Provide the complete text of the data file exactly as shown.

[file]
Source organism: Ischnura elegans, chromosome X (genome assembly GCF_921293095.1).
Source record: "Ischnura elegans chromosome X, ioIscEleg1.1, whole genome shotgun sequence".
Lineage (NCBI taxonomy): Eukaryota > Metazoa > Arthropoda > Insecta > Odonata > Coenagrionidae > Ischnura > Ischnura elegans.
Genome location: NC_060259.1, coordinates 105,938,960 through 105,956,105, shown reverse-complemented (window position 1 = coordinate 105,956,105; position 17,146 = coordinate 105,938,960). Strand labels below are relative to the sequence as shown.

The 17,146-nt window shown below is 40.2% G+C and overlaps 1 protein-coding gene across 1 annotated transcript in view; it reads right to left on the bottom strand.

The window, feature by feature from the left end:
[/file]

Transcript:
Source organism: Ischnura elegans, chromosome X (genome assembly GCF_921293095.1).
Source record: "Ischnura elegans chromosome X, ioIscEleg1.1, whole genome shotgun sequence".
Lineage (NCBI taxonomy): Eukaryota > Metazoa > Arthropoda > Insecta > Odonata > Coenagrionidae > Ischnura > Ischnura elegans.
Genome location: NC_060259.1, coordinates 105,938,960 through 105,956,105, shown reverse-complemented (window position 1 = coordinate 105,956,105; position 17,146 = coordinate 105,938,960). Strand labels below are relative to the sequence as shown.

The 17,146-nt window shown below is 40.2% G+C and overlaps 1 protein-coding gene across 1 annotated transcript in view; it reads right to left on the bottom strand.

The window, feature by feature from the left end: